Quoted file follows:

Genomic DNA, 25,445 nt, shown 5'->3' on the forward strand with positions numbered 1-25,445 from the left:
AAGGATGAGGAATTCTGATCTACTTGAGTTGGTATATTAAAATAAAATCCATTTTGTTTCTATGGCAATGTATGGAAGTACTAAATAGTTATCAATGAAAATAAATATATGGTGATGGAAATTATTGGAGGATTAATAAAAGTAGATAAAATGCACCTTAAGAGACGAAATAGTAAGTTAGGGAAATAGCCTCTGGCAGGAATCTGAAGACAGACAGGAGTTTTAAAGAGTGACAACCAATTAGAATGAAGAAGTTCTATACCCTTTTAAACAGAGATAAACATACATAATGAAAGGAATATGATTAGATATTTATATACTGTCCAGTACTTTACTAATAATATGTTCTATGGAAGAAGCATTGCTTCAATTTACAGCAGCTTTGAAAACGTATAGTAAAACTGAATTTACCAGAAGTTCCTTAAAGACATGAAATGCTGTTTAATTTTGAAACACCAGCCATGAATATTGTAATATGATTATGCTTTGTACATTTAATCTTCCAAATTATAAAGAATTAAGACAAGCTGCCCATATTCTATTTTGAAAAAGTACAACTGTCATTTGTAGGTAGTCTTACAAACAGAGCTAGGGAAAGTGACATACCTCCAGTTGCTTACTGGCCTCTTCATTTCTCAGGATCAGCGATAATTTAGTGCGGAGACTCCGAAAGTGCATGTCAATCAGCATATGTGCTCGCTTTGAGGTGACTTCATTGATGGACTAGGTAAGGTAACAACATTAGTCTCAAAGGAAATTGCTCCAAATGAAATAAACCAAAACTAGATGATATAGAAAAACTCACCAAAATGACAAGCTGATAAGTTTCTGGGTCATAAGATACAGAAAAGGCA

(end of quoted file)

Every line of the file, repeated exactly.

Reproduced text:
Genomic DNA, 25,445 nt, shown 5'->3' on the forward strand with positions numbered 1-25,445 from the left:
AAGGATGAGGAATTCTGATCTACTTGAGTTGGTATATTAAAATAAAATCCATTTTGTTTCTATGGCAATGTATGGAAGTACTAAATAGTTATCAATGAAAATAAATATATGGTGATGGAAATTATTGGAGGATTAATAAAAGTAGATAAAATGCACCTTAAGAGACGAAATAGTAAGTTAGGGAAATAGCCTCTGGCAGGAATCTGAAGACAGACAGGAGTTTTAAAGAGTGACAACCAATTAGAATGAAGAAGTTCTATACCCTTTTAAACAGAGATAAACATACATAATGAAAGGAATATGATTAGATATTTATATACTGTCCAGTACTTTACTAATAATATGTTCTATGGAAGAAGCATTGCTTCAATTTACAGCAGCTTTGAAAACGTATAGTAAAACTGAATTTACCAGAAGTTCCTTAAAGACATGAAATGCTGTTTAATTTTGAAACACCAGCCATGAATATTGTAATATGATTATGCTTTGTACATTTAATCTTCCAAATTATAAAGAATTAAGACAAGCTGCCCATATTCTATTTTGAAAAAGTACAACTGTCATTTGTAGGTAGTCTTACAAACAGAGCTAGGGAAAGTGACATACCTCCAGTTGCTTACTGGCCTCTTCATTTCTCAGGATCAGCGATAATTTAGTGCGGAGACTCCGAAAGTGCATGTCAATCAGCATATGTGCTCGCTTTGAGGTGACTTCATTGATGGACTAGGTAAGGTAACAACATTAGTCTCAAAGGAAATTGCTCCAAATGAAATAAACCAAAACTAGATGATATAGAAAAACTCACCAAAATGACAAGCTGATAAGTTTCTGGGTCATAAGATACAGAAAAGGCA